CJJ's ELC Presents Policy Recommendations to Federal Leaders

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By: Aide Samantha Moore, Youth Partnership and Training Associate CJJ

On Thursday, Oct. 27th, young leaders had a one-of-a-kind opportunity to share policy recommendations with Office of Juvenile Justice and Delinquency Prevention (OJJDP) Administrator, Elizabeth Ryan. Young leaders from the Coalition for Juvenile Justice’s (CJJ’s) Emerging Leaders Committee (ELC) and youth from the National Juvenile Justice Network (NJJN), had the chance to join virtually and in person in Washington, D.C., to talk about issues that are centralized to youth in the juvenile justice system. CJJ’s ELC is a group of 9 youths ranging from 16-23 from around the country. They help plan and execute CJJ’s Youth Summit each year and ensure that youth voice is included in all aspects of CJJ’s work. The group recently created a series of policy recommendations that they shared with Administrator Ryan and her senior leadership team during Thursday’s event. 

The event was part of Youth Justice Action Month (YJAM) which happens each October. YJAM is a time for youth justice advocates to come together to organize events, raise awareness, and bring change to the justice system. The event is one of several that OJJDP, NJJN, and CJJ have joined together to host this year. They also participated in a  Players' Coalition virtual dinner with young people from Cafe Momentum and professional athlete Soul Cole, of the NFL, Paige Nielsen, of the NWSL, and Tim Patrick, of the NFL's Denver Broncos. 

During their conversation with Administrator Ryan, youth advocates were able to share and express the unique struggles that they have experienced, from dealing with immigration and juvenile justice to aftercare and the lack of resources that youth with a criminal history have. Time and time again, a central theme was: youth prisons are doing the job they were intended to do, creating spaces for youth to be sent to prisons instead of keeping families united, and youth in their communities.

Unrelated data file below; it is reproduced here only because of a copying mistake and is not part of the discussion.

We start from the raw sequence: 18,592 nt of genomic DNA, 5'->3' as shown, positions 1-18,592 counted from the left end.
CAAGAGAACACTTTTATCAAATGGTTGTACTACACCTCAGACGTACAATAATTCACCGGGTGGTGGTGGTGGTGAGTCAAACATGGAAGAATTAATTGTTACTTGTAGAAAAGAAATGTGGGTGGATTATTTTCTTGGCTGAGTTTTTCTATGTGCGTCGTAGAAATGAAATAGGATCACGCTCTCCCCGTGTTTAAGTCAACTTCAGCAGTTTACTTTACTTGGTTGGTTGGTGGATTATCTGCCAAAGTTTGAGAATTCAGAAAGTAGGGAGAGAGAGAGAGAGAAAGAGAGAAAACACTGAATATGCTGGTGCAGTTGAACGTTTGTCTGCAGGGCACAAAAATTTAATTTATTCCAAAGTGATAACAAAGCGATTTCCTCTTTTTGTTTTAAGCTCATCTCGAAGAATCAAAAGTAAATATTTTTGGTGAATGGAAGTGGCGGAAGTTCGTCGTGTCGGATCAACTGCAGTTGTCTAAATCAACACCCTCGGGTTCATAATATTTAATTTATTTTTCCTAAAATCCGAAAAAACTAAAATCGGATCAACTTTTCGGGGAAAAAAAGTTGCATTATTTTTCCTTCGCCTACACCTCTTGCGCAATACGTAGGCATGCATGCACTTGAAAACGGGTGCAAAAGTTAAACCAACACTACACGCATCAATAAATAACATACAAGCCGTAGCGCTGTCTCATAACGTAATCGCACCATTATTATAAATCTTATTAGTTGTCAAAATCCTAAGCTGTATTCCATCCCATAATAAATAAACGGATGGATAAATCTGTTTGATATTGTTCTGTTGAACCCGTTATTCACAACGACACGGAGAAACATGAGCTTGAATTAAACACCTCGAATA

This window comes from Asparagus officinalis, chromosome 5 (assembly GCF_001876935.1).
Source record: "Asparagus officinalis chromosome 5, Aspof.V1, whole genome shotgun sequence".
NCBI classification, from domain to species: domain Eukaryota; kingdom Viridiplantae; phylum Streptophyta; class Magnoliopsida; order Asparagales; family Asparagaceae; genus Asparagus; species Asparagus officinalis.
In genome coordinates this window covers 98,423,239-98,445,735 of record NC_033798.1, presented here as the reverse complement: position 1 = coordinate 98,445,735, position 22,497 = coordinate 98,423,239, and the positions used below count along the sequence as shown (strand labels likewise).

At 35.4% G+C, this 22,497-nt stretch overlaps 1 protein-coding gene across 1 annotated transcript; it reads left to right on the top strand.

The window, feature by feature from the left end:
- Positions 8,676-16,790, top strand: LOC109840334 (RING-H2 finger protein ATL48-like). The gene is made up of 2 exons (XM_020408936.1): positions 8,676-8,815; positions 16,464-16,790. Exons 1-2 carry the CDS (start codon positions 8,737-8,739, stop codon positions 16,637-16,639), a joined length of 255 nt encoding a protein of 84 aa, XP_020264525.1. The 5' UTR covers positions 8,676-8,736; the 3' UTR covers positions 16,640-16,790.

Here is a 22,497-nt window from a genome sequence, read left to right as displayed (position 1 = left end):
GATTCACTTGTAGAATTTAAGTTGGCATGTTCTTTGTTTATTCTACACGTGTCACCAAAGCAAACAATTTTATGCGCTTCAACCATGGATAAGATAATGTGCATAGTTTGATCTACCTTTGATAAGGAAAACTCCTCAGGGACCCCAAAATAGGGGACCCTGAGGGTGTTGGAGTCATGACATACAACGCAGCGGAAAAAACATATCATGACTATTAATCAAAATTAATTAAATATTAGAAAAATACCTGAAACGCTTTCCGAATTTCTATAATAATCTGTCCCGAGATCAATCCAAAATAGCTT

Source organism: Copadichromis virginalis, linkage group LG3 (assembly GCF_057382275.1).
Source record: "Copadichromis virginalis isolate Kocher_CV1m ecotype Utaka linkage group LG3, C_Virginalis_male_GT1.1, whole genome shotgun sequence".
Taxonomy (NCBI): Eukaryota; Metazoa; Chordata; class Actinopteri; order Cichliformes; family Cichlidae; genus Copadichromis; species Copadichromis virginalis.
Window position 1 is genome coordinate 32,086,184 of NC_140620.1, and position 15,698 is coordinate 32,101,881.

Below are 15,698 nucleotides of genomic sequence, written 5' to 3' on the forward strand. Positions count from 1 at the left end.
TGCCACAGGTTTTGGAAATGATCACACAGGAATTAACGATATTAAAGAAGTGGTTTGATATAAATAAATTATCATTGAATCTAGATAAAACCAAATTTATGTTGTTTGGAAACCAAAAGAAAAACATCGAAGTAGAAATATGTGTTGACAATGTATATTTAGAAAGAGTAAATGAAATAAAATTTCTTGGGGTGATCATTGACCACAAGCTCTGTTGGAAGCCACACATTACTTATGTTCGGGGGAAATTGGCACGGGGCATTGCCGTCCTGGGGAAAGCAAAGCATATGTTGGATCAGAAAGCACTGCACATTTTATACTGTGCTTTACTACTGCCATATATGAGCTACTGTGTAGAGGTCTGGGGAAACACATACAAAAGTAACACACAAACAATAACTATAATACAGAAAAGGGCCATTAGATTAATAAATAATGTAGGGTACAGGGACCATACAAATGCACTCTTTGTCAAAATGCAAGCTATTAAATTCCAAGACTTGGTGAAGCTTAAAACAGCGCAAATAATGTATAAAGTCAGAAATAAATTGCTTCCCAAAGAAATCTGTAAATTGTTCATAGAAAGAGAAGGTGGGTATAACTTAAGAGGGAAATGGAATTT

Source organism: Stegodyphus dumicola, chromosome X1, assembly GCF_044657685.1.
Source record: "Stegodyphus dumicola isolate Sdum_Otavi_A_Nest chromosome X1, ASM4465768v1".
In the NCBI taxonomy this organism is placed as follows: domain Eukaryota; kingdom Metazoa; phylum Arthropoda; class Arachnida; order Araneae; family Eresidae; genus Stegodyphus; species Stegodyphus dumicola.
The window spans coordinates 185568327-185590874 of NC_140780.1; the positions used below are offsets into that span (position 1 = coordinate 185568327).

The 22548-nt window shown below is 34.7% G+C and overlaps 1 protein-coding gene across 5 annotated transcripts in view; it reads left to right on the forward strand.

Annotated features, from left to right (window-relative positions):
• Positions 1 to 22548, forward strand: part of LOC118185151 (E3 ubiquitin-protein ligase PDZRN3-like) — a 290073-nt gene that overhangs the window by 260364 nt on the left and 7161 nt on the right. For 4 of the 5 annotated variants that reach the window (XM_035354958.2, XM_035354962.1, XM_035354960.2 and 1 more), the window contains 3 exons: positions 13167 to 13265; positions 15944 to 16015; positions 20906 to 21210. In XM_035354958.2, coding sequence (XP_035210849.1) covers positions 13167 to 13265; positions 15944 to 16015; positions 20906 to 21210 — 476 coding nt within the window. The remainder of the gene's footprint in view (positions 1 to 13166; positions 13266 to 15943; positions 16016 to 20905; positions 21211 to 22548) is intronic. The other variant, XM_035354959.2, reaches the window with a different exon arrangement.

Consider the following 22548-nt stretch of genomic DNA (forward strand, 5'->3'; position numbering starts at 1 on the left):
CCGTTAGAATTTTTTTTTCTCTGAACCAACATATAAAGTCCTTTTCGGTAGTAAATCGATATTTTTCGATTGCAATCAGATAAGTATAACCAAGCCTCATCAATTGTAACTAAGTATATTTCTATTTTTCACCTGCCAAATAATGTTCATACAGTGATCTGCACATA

Gabriella Henry, a member of CJJ's ELC stated that “If we are talking about rehabilitating young people we need to give them structure. That structure needs to be meaningful and intentional. If rehabilitation is the goal then the first time youth come into contact we need to start the rehabilitation process… We need to have some kind of virtual record to keep track of their progress, certifications, as well as behavioral analysis.”

Other policy recommendations that were mentioned by youth leaders from NJJN and the ELC include:

  • Creating a board to determine if youth facing adult sentences have successfully been rehabilitated and giving them the chance to not have to continue their sentence at an adult facility.
  • Creating independent living programs that encompass basic skills such as apartment searching, getting government-issued identification, and other skills that youth need in order to thrive post-incarceration.
  • Removing barriers for youth who have a criminal background so they can pursue their chosen careers. 
  • Educating youth on their rights.  

At the conclusion of the event, young people had the chance to answer questions from OJJDP’s senior leadership and watched a video from John Legend thanking them for their work and dedication. 

While every young person that attended and discussed policy recommendations had a different story, it was clear that what unified them was a passion to change a system that impacts the lives of so many young people. Oftentimes we forget that cruelty begets cruelty but these youth are the exception, in these cases cruelty begat compassion. 

To learn more about the ELC’s Policy Recommendations to the Office of Juvenile Justice and Delinquency Prevention (OJJDP) click here. To learn more about NJJN’s Policy Recommendations to OJJDP click here.